When Abi thought she was going to die.

 I had an experience recently which genuinely filled me with the fear of impending death. I was not dangling from a cliff, indulging in copious amounts of drugs or alcohol, nor was I involved in the kind of high-speed car chase where you think that any moment Keanu is going to pop up and yell “THERE IS NO MORE ROAD LEFT”.


No, when I experienced my particular episode, I was on the number 76 bus from South Bristol  (because life is a cruel Mistress, who is reluctant to let you fall apart in a padded cell or cozy bed). I was on my way back from a meeting and had just had coffee with a friend so the day had not been a particularly fraught one. My hair was looking good and, having dropped a bit of weight recently, I still had an especially nice ass-related compliment ringing in my ears.

  Halfway through doing what I always do on the bus (scribble in my Moleskine) the pen slipped from the page. It clattered to the floor, running down the foot well to the bottom deck. Nobody even looked up. I contemplated it’s retrieval…..

And then, the arse fell out of my world.

If you have never had a panic attack then you might be tempted to roll your eyes at what I am about to tell you. You might think that I am being overly dramatic or sensationalist. How can a person be fine one moment and totally paralysed with fear the next? You can’t really. It’s not rational, it’s not something you can explain. Add up all the components of my day and there is absolutely no reason why I was sitting on that bus, torn between wanting to stay in my seat and never leave and kick a window in so I could get off sooner.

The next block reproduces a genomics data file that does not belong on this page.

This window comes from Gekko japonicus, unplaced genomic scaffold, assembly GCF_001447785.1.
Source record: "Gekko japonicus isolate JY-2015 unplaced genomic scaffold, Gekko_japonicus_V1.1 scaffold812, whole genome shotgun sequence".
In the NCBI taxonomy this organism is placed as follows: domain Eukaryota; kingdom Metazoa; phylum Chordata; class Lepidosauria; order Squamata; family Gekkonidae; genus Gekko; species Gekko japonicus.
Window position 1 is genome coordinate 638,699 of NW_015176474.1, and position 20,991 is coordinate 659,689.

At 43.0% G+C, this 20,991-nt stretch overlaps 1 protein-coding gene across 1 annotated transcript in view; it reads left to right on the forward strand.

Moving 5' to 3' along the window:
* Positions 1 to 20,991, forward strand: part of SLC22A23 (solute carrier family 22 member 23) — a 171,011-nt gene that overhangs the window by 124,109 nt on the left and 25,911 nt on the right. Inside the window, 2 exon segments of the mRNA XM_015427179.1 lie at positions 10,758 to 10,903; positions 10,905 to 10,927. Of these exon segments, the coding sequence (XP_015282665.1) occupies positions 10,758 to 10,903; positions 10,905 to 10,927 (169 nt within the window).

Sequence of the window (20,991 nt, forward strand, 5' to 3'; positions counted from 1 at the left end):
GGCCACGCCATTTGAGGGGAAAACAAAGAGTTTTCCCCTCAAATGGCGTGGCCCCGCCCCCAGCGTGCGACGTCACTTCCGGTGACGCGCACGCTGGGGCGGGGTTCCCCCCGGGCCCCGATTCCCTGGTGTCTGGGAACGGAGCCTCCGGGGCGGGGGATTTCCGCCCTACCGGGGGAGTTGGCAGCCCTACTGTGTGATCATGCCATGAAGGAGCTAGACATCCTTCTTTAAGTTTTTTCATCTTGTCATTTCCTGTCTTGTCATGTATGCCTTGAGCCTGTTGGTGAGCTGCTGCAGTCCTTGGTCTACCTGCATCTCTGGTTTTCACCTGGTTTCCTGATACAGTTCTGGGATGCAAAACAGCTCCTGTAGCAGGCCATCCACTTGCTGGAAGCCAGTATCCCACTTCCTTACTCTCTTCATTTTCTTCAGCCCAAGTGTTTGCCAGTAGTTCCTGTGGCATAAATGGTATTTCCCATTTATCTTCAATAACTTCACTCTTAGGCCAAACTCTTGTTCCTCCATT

If you have ever been carsick, you may be familiar with that horrible, urgent feeling that creeps up your torso just before you boff. For me, at least, a panic attack comes on in a similar way.  I start taking tiny sips of air, as if the very act of taking in oxygen will cause a TERRIBLE BAD THING TO HAPPEN. I come over all clammy; that hot/cold feeling akin to telling a person you fancy them with a sure-fire chance of rejection, then the sickness and finally, the thoughts. The crazy, crazy thoughts.

 As a person who has, in the past been quite depressed and prone to irrationality, I am, all told, quite sensible. I am the kind of person who will pep a person up by saying something life-affirming and positive. So it is a complete mystery to me that when I start to panic, my thoughts seem to abandon my brain and become replaced by those of Bungle, George and Zippy. I am fully aware that I need to breathe deeply, slow my heart rate and generally just calm the Fuck down. It is however, made immeasurably difficult to do this when the cast of Rainbow are conducting an orgy of insanity from within your skull.

Later, when I had calmed down and burst into floods of tears outside Greggs, my Doctor told me that it was just a panic attack JUST A PANIC ATTACK? It was a good thing this happened to me on the bus, imagine if I was driving or operating heavy machinery! Just a Panic Attack indeed.

Of course, I understand what he was trying to say. That, far from being the sudden death experience I thought it was, a panic attack is actually a wholly manageable affliction.

Not, obviously, when you are the fool having one.

 I found the Mind website to be a wealth of information about how best to deal with Panic attacks in general. Remember that it is not “silly” or irrational to suffer from episodes like these, there are many different reasons why they happen and conversely, many different ways of dealing with them when they happen. They might just be a part of your life, or symptomatic of a deeper rooted issue or form of stress. Look at them as your body telling you something. One day I hope that when those sicky-waves start creeping up on me I will be able to rationally tell the voices to back off. I hope you can do the same.

When Abi thought she was going to die.

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